Late last month, a 31-year-old walked away from the women’s prison re-entry facility in Boise, a stately domicile that resembles a retirement home on East Penitentiary Road.
Kori Kathleen Freeland, who was eligible for parole in December after being convicted of forgery and a drug charge, walked away from her job before 10 p.m. and was found the next day 35 miles away in Mountain Home. She was arrested without incident.
She is the only inmate to walk away from a prison re-entry facility this year, said Jeff Ray of the Idaho Department of Correction.
But they do happen. Six inmates walked away from the state’s four re-entry centers last year.
“They have shown they will walk away,” Hayden City Council member Matt Roetter said.
In a presentation to the Hayden council Tuesday night, Roetter stated why a re-entry facility, like the $12 million project being proposed for North Idaho, is not a good fit for Hayden.
Roetter presented to the City Council a draft resolution to sink any proposals by the state to build a prisoner pre-release facility within the city limits of the lakeside community.
But the council, fearing Roetter’s resolution would show bias, opted to research further the intent of the Idaho Department of Correction, which says it is looking for a North Idaho location for its latest re-entry center.
The Legislature at its last session allocated $12.2 million for a North Idaho facility.
Josh Tewalt, director of IDOC, said the state’s proposed pre-release center could house between 100 and 130 Panhandle inmates. It would provide them with counseling, job opportunities, daily drug testing and a softer re-entry into society to reduce the chance for recidivism.
The department has four facilities in southern Idaho, and is building another one in Twin Falls scheduled to open next year. But because a significant portion of the state’s inmates are from North Idaho, having a facility in the Kootenai metro area makes sense to the department and the Legislature.
“We’re trying to do it because we think it will help people transition successfully into the community,” Tewalt said. “Our intent is to put the resources where they’re needed.”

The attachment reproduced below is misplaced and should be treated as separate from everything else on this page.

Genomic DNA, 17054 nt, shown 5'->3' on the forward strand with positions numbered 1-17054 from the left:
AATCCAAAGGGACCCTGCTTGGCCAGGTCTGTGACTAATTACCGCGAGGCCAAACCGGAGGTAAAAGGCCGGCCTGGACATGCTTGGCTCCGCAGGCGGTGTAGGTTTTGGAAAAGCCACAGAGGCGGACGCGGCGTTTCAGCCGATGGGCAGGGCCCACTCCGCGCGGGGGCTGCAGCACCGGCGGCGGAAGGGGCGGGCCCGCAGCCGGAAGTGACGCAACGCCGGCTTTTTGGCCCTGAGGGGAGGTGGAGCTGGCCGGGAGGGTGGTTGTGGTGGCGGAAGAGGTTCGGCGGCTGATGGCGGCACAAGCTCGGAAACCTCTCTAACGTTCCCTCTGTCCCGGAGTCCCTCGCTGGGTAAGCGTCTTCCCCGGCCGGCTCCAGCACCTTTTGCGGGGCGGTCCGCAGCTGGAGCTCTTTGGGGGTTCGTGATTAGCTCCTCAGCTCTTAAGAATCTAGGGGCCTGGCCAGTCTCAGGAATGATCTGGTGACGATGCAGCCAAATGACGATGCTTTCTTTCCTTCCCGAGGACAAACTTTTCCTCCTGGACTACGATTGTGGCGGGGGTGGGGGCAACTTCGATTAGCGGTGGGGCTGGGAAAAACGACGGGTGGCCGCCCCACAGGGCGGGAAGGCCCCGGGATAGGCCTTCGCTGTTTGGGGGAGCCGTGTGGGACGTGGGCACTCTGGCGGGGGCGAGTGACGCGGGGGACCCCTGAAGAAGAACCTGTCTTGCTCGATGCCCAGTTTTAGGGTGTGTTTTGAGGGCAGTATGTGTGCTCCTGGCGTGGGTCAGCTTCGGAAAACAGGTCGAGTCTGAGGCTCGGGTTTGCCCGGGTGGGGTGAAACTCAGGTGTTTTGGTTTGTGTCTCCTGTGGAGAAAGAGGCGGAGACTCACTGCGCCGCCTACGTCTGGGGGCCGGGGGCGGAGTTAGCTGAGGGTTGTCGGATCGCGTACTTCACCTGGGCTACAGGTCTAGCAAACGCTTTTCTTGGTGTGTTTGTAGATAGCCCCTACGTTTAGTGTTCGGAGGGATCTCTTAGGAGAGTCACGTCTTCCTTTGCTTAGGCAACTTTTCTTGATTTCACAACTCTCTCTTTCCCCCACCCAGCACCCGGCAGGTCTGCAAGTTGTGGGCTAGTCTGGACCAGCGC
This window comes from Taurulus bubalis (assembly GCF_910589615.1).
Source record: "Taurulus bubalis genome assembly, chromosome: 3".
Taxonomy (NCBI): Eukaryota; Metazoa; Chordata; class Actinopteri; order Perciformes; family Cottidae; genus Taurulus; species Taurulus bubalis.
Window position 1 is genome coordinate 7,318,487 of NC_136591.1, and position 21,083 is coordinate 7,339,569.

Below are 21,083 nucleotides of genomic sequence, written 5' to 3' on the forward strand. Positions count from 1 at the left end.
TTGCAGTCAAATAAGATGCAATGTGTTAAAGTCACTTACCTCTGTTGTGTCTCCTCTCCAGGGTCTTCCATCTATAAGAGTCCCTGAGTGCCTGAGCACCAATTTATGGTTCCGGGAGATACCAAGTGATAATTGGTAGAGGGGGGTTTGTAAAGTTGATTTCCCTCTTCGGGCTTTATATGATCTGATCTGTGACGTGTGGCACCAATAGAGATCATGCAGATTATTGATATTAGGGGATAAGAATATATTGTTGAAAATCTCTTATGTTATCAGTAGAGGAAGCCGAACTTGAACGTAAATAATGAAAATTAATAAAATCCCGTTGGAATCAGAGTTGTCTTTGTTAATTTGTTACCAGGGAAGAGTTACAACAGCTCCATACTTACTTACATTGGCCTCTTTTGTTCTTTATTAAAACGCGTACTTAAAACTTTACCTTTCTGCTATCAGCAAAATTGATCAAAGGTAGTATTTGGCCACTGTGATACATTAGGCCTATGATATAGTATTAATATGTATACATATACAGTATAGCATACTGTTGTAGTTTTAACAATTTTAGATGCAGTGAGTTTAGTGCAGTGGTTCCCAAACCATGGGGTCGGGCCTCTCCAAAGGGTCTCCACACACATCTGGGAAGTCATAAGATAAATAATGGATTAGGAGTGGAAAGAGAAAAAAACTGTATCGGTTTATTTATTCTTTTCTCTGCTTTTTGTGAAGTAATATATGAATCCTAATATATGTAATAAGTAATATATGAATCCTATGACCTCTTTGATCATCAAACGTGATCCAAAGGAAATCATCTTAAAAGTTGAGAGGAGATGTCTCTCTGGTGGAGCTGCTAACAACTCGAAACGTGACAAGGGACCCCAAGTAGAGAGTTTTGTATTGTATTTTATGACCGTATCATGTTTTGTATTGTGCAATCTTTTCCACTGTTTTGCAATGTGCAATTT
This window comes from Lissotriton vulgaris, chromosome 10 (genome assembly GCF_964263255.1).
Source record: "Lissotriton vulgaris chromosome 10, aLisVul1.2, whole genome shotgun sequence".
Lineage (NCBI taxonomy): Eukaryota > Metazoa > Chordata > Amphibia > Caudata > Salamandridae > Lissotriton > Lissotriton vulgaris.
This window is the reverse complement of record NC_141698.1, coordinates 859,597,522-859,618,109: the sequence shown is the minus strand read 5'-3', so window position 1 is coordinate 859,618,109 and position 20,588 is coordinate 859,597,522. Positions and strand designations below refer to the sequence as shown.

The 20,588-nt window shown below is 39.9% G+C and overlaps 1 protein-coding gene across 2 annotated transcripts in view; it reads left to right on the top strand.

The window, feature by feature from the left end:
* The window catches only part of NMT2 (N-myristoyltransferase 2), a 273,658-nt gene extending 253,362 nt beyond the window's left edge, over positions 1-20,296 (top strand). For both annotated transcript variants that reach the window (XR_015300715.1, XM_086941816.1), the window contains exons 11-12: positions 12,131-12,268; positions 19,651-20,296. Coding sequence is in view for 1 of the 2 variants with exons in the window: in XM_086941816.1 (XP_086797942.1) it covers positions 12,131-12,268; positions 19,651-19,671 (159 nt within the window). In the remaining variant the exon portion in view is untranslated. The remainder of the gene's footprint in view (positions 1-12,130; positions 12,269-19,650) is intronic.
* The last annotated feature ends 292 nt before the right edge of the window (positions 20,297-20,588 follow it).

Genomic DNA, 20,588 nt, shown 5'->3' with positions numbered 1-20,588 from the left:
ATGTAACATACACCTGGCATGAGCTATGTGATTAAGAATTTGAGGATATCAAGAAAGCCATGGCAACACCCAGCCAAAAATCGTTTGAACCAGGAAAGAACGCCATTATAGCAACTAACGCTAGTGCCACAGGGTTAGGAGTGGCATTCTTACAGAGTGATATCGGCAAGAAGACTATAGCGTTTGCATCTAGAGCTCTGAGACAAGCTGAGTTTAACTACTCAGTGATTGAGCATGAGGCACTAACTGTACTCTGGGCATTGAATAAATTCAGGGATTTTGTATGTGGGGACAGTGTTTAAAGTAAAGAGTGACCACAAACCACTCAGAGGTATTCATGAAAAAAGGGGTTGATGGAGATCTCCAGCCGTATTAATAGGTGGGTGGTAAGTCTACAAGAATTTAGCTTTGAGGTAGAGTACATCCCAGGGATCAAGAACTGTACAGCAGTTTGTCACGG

The center, Tewalt said, will not house sex offenders or violent criminals. The beds are reserved for inmates on a competitive basis. Only inmates with the best track records need apply.
“I understand the fear,” he said.
But there are upsides for communities, including a labor force and an economic boost.
Yet, Tewalt said, no facility will land where it is not wanted.
Communities in southern and southeastern Idaho where facilities exist have worked through misconceptions and welcomed the re-entry centers, he said.
“Communities in North Idaho may decide this isn’t the right fit, and that’s OK,” he said. “These centers have to be embraced by local communities because we are not interested in building one if it’s not going to be successful. That’s counterproductive.”
Roetter, who was instrumental in stopping an attempt by IDOC to build a re-entry center in 2001 in Hayden, isn’t convinced the department will not find land to build a center where it deems necessary.
John Cafferty, Hayden’s attorney, said the state could bypass city rules. State law allows the government — federal, state, county or city — to build in light industrial zones without an entity’s blessing.
Although Roetter’s resolution to throw a roadblock in the path of the IDOC was not acted upon Tuesday, council members left the door open to consider it at another time.
“If we do it we better do it correctly,” council member Dick Panabaker said.
Tewalt says his department can wait.
“There’s no clock on it,” he said.